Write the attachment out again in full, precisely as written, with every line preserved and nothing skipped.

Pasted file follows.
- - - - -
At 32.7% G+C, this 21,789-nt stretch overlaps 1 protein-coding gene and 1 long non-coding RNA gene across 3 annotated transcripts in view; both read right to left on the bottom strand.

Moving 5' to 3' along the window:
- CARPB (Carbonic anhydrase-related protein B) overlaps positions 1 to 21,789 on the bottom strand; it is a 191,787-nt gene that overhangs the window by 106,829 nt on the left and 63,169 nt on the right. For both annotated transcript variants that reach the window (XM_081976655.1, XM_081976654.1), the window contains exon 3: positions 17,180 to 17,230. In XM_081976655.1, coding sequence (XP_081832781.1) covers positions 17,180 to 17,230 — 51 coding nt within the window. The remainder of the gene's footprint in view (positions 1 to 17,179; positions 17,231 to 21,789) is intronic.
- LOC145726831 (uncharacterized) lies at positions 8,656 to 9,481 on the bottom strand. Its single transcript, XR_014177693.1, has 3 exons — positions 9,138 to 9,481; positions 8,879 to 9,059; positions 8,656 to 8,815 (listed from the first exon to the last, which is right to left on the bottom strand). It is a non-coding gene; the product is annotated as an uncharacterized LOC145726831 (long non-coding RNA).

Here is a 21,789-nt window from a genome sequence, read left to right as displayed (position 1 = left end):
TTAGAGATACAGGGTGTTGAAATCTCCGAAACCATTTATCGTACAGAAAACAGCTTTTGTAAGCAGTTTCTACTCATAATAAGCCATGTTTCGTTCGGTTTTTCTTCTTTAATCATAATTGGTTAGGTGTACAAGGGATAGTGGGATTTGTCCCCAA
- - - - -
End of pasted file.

At 32.7% G+C, this 21,789-nt stretch overlaps 1 protein-coding gene and 1 long non-coding RNA gene across 3 annotated transcripts in view; both read right to left on the bottom strand.

Moving 5' to 3' along the window:
- CARPB (Carbonic anhydrase-related protein B) overlaps positions 1 to 21,789 on the bottom strand; it is a 191,787-nt gene that overhangs the window by 106,829 nt on the left and 63,169 nt on the right. For both annotated transcript variants that reach the window (XM_081976655.1, XM_081976654.1), the window contains exon 3: positions 17,180 to 17,230. In XM_081976655.1, coding sequence (XP_081832781.1) covers positions 17,180 to 17,230 — 51 coding nt within the window. The remainder of the gene's footprint in view (positions 1 to 17,179; positions 17,231 to 21,789) is intronic.
- LOC145726831 (uncharacterized) lies at positions 8,656 to 9,481 on the bottom strand. Its single transcript, XR_014177693.1, has 3 exons — positions 9,138 to 9,481; positions 8,879 to 9,059; positions 8,656 to 8,815 (listed from the first exon to the last, which is right to left on the bottom strand). It is a non-coding gene; the product is annotated as an uncharacterized LOC145726831 (long non-coding RNA).

Here is a 21,789-nt window from a genome sequence, read left to right as displayed (position 1 = left end):
TTAGAGATACAGGGTGTTGAAATCTCCGAAACCATTTATCGTACAGAAAACAGCTTTTGTAAGCAGTTTCTACTCATAATAAGCCATGTTTCGTTCGGTTTTTCTTCTTTAATCATAATTGGTTAGGTGTACAAGGGATAGTGGGATTTGTCCCCAA